anti-aircraft

Missile Defense Agency photo

WASHINGTON: The US Army must play a larger role in the Pacific to deter China, one of DC’s leading defense experts is telling Congress today. That larger role requires politically and fiscally difficult decisions to build new kinds of units and base them in new places, Andrew Krepinevich told me in advance of his Capitol… Keep reading →

army-ah-64e-apache-guardian-helicopters

UPDATED: Retired Gen. Ham Adds Apache Cost Info At Friday breakfast WASHINGTON: The congressionally chartered National Commission on the Future of the Army recommends splitting the difference between the regular Army and the National Guard in a bitterly polarizing dispute over AH-64 Apache attack helicopters. That’s the most politically high-profile recommendation out of dozens, many of them… Keep reading →

Air Force photo

WASHINGTON: Lt. Gen. Brad Heithold, the head of Air Force Special Operations Command, wants to make the AC-130 a kind of flying aircraft carrier, launching mini-drones mid-flight to scope out threats and targets. Oh, and he wants the AC-130 to have a laser cannon as well. Speaking to the Association of Old Crows’ annual conference on electronic… Keep reading →

Syria Airstrike map Sept 24

WASHINGTON: In keeping with its increasingly aggressive behavior over the past two years, Russia is deploying lethal and long-ranged anti-aircraft defenses to keep Western forces out of three key regions: the Baltics, the Black Sea, and, now, the Levant. From where NATO’s top commander Gen. Philip Breedlove sits, the Russian forces flowing into Syria don’t look… Keep reading →

A B-1 bomber test-fires a LRASM missile, the anti-ship variant of Lockheed's JASSM

[Updated with Bryan Clark analysis] Lockheed Martin doesn’t like to say it, but their best salesman isn’t getting a bonus this year. That’s because his name is Vladimir Putin. An increasingly aggressive and well-armed Russia is clearly driving its neighbors to build up their own arsenals, and in highly specific ways. Thus the international success of… Keep reading →

Russian Tu-95 Bear & USAF F-22 Raptor 071122-F-ZY202-005

AFA CONFERENCE: “The alarming thing,” said the commander of US Air Forces in Europe, is that the Russians are catching up. “They’ve closed the gap.” “The advantage that we had from the air I can honestly say is shrinking,” Gen. Frank Gorenc said, “not only with respect to the aircraft that they’re producing, but the… Keep reading →

A laser experiment at the Air Force Research Laboratory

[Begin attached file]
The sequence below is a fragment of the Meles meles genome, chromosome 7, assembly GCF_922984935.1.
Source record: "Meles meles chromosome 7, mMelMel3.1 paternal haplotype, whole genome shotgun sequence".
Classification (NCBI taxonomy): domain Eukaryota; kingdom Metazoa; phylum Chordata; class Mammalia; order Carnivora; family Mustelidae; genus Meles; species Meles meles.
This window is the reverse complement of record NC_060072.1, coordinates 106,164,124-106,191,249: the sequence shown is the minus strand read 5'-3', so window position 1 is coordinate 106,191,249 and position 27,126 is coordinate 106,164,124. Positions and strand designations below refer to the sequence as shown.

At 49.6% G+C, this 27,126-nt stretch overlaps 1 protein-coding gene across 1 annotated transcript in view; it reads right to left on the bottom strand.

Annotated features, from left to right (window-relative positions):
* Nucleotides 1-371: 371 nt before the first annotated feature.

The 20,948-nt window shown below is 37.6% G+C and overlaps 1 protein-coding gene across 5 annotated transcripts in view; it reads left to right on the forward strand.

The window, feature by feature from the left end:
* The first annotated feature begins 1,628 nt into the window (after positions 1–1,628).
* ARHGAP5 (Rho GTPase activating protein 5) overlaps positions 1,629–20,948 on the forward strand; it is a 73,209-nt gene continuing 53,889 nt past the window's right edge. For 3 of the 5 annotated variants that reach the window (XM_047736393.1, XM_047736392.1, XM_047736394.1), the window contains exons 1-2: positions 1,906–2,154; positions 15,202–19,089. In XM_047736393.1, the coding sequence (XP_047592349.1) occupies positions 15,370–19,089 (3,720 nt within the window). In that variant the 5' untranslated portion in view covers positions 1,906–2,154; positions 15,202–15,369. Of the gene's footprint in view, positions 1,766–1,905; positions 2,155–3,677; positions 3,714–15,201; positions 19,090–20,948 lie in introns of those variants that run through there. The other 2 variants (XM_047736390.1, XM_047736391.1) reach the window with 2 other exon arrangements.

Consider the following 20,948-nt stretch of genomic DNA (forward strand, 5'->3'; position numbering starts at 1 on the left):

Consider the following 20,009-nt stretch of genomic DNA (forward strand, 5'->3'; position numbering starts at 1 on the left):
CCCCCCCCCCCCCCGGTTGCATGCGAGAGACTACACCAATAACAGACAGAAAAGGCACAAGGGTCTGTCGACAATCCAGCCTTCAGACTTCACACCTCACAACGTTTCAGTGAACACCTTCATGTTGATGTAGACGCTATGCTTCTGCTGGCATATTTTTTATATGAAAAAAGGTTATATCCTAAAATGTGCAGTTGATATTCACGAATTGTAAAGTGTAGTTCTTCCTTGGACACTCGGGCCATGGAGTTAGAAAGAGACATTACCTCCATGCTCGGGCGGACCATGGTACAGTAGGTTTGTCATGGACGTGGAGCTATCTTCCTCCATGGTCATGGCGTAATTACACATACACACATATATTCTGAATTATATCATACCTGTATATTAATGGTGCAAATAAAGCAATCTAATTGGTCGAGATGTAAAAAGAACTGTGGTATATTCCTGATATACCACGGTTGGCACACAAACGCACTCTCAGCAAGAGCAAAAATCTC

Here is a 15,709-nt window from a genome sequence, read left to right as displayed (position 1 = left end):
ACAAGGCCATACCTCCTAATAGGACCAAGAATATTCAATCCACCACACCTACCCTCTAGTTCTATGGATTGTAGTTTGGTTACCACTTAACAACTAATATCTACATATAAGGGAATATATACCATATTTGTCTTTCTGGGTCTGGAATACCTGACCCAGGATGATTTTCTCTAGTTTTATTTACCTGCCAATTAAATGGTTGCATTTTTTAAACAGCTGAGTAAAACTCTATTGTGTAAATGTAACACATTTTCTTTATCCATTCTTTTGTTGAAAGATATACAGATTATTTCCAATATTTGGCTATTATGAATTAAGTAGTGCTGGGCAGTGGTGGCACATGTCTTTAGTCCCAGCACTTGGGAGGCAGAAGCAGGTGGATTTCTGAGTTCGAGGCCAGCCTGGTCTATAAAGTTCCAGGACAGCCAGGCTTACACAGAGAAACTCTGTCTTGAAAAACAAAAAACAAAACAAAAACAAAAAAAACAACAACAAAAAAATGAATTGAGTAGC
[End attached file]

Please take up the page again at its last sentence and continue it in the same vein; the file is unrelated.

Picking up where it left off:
TYSON’S CORNER: All branches of the military really want laser weapons. But they don’t all want them for the same missions. What struck me after a recent conference here was how differently the US Air Force is approaching lasers. The USAF is pursing a two-pronged approach: They want to mount lasers on both the large… Keep reading →

russian-troops-parade-in-st-petersburg

Russia casts a long shadow nowadays, especially if you’re a neighbor. Armed with heavy tanks, jet fighters, long-range missiles, and the world’s slickest state-sponsored cyber-criminals, Russia is a very different threat from the so-called Islamic State, the Taliban, or even China. So how must the US and its NATO allies change gears, mindset and tactics to cope?… Keep reading →

Russian "Beech" (Buk) surface-to-air missile launcher.

[UPDATED 2:10 pm with comment from President Obama & Pentagon spokesman Kirby] Western media are hardly going easy on Russia. But in all the often-excellent coverage I’ve read so far of the Malaysian Airlines Flight 17 disaster – which claimed 295 lives – no one* is pointing out two basic facts that point towards Russia and… Keep reading →


Call it Somalia on steroids. Call it Syria next week. Either way it’s a scenario the US military needs to prepare for: an intervention into a failing state where rival factions have looted a sophisticated arsenal, from tanks to shoulder-fired anti-aircraft missiles to weapons of mass destruction.

There’s no political will in Washington to intervene (directly) in the Syrian conflict as it now stands. The military cost of breaking down Syria’s defenses outweighs the political benefit of stopping the killings. But if the Assad regime imploded — and it’s under greater pressure ever day — that equation would change: The Syrian defenses would become less coordinated and formidable, though still dangerous, while the pressure on the US to act, if only to secure the regime’s chemical weapons, would rise sharply. Keep reading →